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The Only Three Factors for Getting a Job

Rachel Serwetz
Rachel Serwetz
January 18, 2016
The Only Three Factors for Getting a Job

1. Ignore the requirements

Women apply for jobs when they feel they meet 5/5 requirements, whereas with men, it’s 1/5. The only true requirements for a job is a) strong interest in the role, b) some way to tie your story together and c) your fit.

2. The spin

It’s not about what experiences you’ve had, but how you portray those experiences. Your choices should seem methodical. For example, how have your interests, passions and curiosity guided and led you from one experience/interest to the next?

  • A good way to think about this is the functional ties between these experiences. The experiences don’t necessarily need to be in the same exact role or even the same field, but should still tie together (ie were you helping clients, consulting clients, selling products, researching, recruiting, managing projects, managing people, managing or promoting clients, seeking out new clients, analyzing, writing, innovating, or other skills that describes the job you are seeking).
  • For instance, I took on a project in which I found myself consulting an institution on their operations for the betterment of the end user, so the next experience I took on was a strategic consulting undergraduate course, followed by an operations internship at a financial services firm, which is why I’ve found myself in an Operations role at a bank today, where I take on projects that improve efficiency and processes for the betterment of internal and external clients.
  • ‍Yes, it helps if you have done the exact role before, but in most cases one is not switching between firms to do the same exact job. Thus, it is necessary to explain how you got to this place, how you’re prepared for it (even though not explicitly), and why you want it.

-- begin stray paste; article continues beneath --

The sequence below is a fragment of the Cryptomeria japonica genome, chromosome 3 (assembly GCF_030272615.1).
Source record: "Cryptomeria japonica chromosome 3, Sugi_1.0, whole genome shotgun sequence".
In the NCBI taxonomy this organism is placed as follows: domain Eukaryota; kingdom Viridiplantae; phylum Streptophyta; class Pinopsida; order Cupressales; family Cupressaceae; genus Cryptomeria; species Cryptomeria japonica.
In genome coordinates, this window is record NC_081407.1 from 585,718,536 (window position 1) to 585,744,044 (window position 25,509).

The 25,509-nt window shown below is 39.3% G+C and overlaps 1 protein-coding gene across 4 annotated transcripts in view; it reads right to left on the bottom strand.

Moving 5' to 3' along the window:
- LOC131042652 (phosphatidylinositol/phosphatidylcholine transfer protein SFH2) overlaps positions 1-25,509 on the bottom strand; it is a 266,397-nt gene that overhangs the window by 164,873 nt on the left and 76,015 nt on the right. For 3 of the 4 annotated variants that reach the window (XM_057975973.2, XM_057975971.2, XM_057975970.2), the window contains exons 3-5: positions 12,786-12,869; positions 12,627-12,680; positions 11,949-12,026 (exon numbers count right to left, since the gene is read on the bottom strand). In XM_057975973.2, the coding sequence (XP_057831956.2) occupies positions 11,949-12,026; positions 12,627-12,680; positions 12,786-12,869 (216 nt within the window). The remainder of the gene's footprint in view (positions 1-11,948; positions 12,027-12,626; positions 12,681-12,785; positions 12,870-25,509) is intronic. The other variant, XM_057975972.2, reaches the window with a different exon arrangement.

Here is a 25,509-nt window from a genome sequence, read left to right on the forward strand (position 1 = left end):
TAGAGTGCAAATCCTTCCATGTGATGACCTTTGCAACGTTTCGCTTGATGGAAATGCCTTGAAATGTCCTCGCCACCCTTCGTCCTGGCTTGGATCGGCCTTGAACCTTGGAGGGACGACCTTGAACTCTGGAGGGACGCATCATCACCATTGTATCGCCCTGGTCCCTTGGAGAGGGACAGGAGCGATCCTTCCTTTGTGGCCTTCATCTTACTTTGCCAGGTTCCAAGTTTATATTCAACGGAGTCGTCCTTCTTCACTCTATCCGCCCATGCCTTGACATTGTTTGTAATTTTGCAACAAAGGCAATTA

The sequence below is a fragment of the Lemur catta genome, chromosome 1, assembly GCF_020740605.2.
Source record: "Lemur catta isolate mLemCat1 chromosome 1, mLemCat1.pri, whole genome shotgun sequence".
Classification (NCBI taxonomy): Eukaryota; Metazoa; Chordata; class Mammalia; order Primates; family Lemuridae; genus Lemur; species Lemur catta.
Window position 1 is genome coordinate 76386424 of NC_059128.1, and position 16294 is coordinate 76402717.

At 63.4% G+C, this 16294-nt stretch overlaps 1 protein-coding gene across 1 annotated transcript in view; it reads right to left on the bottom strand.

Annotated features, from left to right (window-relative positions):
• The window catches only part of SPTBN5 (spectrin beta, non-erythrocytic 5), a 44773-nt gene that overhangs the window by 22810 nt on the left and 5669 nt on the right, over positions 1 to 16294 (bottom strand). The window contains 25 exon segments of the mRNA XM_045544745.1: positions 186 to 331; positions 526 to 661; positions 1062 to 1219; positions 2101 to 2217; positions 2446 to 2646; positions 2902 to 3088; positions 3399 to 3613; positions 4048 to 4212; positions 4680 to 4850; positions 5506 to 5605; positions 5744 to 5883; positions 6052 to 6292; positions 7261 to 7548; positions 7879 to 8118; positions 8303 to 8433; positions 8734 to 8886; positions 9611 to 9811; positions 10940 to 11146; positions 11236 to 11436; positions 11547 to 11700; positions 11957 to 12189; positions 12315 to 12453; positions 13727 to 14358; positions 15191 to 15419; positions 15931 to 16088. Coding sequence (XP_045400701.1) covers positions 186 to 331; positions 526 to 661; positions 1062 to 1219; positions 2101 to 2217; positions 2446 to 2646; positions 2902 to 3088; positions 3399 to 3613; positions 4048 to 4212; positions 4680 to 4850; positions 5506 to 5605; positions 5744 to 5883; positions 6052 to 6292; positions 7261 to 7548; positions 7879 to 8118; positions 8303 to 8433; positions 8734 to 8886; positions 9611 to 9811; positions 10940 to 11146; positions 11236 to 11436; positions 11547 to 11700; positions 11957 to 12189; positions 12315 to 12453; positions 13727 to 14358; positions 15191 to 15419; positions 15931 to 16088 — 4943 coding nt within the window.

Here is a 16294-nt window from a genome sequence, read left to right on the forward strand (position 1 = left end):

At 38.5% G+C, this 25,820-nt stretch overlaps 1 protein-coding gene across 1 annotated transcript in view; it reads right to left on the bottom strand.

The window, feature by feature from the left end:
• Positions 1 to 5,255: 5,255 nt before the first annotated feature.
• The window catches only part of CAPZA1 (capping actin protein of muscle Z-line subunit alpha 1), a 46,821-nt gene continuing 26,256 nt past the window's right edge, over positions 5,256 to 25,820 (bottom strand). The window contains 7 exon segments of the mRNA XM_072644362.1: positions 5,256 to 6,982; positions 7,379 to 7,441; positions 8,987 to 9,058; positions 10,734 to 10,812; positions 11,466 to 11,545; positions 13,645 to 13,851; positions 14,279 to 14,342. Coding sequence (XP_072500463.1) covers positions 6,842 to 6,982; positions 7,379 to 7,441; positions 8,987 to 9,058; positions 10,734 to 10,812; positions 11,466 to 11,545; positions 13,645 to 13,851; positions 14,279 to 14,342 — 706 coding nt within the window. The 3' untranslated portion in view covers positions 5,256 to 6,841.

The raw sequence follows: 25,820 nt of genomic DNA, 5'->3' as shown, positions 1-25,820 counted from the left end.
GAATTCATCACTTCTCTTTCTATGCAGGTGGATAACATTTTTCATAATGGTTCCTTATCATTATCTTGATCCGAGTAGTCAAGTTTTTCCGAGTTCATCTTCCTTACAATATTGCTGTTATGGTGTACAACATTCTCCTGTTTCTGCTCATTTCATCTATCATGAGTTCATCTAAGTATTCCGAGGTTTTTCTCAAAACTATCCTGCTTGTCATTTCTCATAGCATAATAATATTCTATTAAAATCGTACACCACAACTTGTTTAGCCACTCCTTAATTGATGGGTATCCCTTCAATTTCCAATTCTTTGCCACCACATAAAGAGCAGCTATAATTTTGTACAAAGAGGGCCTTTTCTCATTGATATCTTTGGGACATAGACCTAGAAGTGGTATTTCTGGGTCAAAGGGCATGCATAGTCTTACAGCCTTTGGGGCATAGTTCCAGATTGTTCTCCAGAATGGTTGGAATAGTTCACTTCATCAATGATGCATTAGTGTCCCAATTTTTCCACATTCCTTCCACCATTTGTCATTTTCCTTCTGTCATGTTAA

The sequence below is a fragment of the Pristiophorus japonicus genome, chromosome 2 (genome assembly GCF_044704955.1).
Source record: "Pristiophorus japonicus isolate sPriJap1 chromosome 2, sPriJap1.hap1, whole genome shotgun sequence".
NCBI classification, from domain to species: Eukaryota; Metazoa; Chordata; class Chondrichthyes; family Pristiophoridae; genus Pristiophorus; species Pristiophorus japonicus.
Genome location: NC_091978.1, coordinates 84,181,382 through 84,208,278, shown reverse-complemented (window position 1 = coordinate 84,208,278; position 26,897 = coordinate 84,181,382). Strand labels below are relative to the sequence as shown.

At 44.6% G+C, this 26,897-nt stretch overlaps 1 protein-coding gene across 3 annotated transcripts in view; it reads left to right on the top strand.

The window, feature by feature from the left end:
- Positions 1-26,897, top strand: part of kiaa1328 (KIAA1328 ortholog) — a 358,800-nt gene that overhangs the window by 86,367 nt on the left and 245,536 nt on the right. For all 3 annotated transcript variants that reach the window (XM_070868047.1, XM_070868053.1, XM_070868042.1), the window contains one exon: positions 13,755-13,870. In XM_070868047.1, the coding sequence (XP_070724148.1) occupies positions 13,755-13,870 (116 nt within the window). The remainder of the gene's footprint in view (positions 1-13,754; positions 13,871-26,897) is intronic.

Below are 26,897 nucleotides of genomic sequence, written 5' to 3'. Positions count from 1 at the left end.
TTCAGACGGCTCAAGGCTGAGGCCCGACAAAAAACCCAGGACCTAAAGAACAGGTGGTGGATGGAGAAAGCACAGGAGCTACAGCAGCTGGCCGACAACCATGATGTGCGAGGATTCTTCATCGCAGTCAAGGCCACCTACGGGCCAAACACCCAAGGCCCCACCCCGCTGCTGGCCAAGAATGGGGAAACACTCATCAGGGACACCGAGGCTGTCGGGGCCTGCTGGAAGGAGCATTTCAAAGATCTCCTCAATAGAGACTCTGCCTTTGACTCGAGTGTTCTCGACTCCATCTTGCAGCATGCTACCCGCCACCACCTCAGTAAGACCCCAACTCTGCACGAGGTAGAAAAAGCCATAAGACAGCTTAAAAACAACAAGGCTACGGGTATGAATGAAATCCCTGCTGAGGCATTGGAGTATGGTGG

The “spin” is not only your ability to show your decision making skills and your background. It is your chance to explain how you’ve realized you want to do this job. Companies want to truly believe you’re interested in a job so that you won’t just up and leave in a few months! They will see right through you if they know that is not the role or place for you and you try to play it off like it might be. Be honest with yourself.

3. Your fit

This is where people usually say “do your homework and research the company you’re interviewing at.” This is not only to not make a fool of yourself but it is so that you know, believe and then can sell why you fit in at that company. They want to feel like you already belong there.

  • The only true way to do this may be to network with those in the firm itself to learn about it’s culture — the stuff they don’t say on the website but the feeling/traits/interests/skills that most if not all employees share. This part is about the intangibles; the personality of the firm. It’s the positive experiences someone at the firm has had because of being at that firm, or the realizations they’ve had about what makes their team or their day great.

This implies your ability to find folks to talk to in the firm before your interview. This is not always possible but get as creative as you can and hopefully there is someone you can talk to. Ensure to ask a lot of questions and get the real vibe of their work experience.

  • Don’t forget — This needs to include your well roundedness, as most companies today want someone who is not only about the role they are taking on, but a person who has outside interests as well. For instance, find what makes that company different from others in its industry. Research what supplementary endeavors or investments the company is involved (such as philanthropic efforts).

Remember the similar functions or skills you’ve experienced or gained are transferrable, and the different environments or skills you’ve experienced or gained are valuable.

The Only Three Factors for Getting a Job

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Rachel Serwetz’ early professional experience was at Goldman Sachs in Operations and at Bridgewater Associates in HR. From there, she was trained as a coach at NYU and became a certified coach through the International Coach Federation. After this, she worked in HR Research at Aon Hewitt and attained her Technology MBA at NYU Stern. Throughout her career, she has helped hundreds of professionals with career exploration and for the past 4.5+ years she has been building her company, WOKEN, which is an online career exploration platform to coach professionals through the process of clarifying their ideal job and career path. She is also an Adjunct Professor of Entrepreneurship at Binghamton University and has served as a Career Coach through the Flatiron School, Columbia University, WeWork, and Project Activate.

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